It will be a shame if Herrera, after 20 years at ABT, ends up doing her farewell with Nedak, who has zero previous relationship with her and virtually no relationship with ABT.

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That's assuming La Scala has the rights to film as part of the package.

Zakharova sells DVDs in Europe, NA, and Japan. While she might not not be ideal, at least there's a lot more to "Sleeping Beauty" than Aurora's solos, and who knows the extent to which she will be committed to the style. From descriptions here and professional reviews, it sounds like Vishneva's style on Tuesday was a lot different than her style in Berkeley when she toured with the Mariinsky in the 00's.

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At the moment La Scala has scheduled nine performances in the autumn, of which four are to be danced by Zakharova and Hallberg, assuming he has returned to performing by then. No other guest artists are listed at the moment, so presumably the plan is to give the other performances to La Scala's own dancers. (Incidentally, La Scala has not yet announced who will replace Hallberg in Giselle opposite Osipova in April.)

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The last time I saw Vishneva dance SB was with the Mariinsky at the Kennedy Center. I think it was in 2006, and I believe Shkylarov may have been her partner. Her style then was classic, refined and beautiful. There was none of the idiosyncratic interpretation issues that have been mentioned in reference to her performance in the new ABT version.

(I also recall that there was a blizzard that night in DC)

Correction: I was way off on the date. It was 2010, not 2006. Here was the review of the Washington Post of that 2010 performance.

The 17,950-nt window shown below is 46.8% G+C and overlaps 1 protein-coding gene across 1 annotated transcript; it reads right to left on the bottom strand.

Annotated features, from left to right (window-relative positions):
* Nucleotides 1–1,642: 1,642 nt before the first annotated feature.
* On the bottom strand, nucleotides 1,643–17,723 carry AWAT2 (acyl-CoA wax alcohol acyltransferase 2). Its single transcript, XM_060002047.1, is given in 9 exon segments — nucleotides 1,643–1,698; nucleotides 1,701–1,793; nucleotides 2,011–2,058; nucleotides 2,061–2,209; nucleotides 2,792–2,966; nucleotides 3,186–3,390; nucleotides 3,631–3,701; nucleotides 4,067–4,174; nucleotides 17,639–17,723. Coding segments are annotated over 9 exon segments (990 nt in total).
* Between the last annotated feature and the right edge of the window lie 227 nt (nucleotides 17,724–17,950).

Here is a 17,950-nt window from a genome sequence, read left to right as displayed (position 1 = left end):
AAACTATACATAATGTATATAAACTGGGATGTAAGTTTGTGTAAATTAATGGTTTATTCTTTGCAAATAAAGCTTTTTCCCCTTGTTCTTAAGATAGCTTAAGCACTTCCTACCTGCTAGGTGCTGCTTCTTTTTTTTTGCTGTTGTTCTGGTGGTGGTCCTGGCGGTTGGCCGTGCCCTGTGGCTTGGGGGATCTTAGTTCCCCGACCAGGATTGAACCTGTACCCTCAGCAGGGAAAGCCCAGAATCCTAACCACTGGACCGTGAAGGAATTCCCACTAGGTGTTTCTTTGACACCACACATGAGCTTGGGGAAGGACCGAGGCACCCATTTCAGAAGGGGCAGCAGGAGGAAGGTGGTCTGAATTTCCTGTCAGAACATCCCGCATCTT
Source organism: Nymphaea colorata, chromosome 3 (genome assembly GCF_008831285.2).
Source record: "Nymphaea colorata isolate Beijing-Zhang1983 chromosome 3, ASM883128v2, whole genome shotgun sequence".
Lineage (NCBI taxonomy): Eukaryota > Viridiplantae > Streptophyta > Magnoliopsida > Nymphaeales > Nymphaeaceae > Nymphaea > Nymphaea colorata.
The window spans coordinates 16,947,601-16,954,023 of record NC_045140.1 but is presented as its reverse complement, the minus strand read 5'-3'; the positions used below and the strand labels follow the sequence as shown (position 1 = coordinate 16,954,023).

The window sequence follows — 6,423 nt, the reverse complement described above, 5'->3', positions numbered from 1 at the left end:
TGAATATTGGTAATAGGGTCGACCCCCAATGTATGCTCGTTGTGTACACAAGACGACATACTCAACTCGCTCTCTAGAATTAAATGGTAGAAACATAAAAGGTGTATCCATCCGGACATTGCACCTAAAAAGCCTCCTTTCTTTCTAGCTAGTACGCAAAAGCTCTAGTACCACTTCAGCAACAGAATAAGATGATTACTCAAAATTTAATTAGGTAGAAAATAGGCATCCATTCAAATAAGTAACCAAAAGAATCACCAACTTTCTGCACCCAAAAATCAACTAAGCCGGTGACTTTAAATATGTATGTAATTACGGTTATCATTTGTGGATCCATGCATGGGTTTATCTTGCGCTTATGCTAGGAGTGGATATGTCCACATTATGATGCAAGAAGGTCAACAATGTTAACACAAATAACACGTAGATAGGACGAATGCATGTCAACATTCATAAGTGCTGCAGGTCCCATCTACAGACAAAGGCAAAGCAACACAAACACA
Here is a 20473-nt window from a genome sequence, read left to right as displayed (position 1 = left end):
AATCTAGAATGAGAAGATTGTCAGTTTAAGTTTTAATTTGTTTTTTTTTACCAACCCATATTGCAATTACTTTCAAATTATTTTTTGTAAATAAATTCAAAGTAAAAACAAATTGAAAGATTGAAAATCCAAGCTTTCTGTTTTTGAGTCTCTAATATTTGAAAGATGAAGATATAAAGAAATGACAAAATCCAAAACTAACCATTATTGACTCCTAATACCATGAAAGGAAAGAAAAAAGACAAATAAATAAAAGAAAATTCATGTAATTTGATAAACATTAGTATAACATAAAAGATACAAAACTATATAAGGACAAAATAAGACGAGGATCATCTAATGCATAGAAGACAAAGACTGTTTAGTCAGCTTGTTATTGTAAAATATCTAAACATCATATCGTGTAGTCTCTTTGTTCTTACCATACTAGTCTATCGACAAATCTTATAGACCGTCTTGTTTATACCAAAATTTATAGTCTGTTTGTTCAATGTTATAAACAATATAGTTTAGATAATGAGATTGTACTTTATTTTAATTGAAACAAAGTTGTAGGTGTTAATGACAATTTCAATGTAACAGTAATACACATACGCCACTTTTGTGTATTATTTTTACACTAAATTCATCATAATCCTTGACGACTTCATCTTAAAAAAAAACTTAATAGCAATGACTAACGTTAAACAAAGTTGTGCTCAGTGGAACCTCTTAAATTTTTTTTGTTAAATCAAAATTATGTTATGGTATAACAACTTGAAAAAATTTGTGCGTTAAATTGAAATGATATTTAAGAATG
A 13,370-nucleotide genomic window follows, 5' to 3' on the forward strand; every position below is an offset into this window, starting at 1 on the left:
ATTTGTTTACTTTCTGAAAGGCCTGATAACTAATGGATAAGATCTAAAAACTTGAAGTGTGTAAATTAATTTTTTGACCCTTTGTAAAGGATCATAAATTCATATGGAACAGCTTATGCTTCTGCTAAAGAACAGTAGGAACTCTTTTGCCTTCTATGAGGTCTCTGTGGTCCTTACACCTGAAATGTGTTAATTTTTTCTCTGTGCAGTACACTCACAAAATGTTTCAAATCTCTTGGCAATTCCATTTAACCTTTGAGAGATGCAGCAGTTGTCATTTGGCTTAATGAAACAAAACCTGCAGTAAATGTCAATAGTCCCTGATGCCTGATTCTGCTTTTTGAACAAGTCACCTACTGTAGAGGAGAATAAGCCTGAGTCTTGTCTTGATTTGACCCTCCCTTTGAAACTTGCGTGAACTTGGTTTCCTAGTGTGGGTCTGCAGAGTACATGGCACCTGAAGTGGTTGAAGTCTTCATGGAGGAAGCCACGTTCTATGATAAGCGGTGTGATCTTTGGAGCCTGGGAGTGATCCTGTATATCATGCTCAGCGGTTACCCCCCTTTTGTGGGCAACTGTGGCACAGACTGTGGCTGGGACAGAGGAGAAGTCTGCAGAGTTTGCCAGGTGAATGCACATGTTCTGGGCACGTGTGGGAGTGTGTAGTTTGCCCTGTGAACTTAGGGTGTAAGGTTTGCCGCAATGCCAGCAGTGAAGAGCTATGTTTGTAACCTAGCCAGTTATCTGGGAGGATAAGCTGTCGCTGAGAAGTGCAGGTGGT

http://www.washingtonpost.com/wp-dyn/content/article/2010/02/10/AR2010021003477.html

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That's assuming La Scala has the rights to film as part of the package.

Zakharova sells DVDs in Europe, NA, and Japan. While she might not not be ideal, at least there's a lot more to "Sleeping Beauty" than Aurora's solos, and who knows the extent to which she will be committed to the style.

I hope PBS steps up and films an ABT performance, because it's been a long time since the last telecast. On the other hand, RAI broadcasts La Scala's ballet company once a year, and a new production would be a strong candidate for 2015.
Zakharova certainly sells DVDs and show tickets. When I elected to pass on the Bolshoi's last visit to New York and put my tickets up for resale, Zakharova's performances were snapped up lickety-split; the others took quite a bit longer. But I'm still mildly traumatized by memories of the cinemacast of Sleeping Beauty from the Bolshoi, a performance I never revisited on video. I cringe every time a clip of her Aurora whacking her legs around shows up in a trailer. A webstream of Nacho Duato's production from the Mikhailovsky wasn't any better. Perhaps I'm not giving her a fair shake. When the Bolshoi brought its production to London I had tickets to her performances, but ultimately couldn't stomach using them, although I did go to see the remaining casts. I would like to hope for the best and the possibility that Zakharova will conform herself to Ratmansky's conception, but I have to admit that the prospect of another film of her Aurora fills me with dread.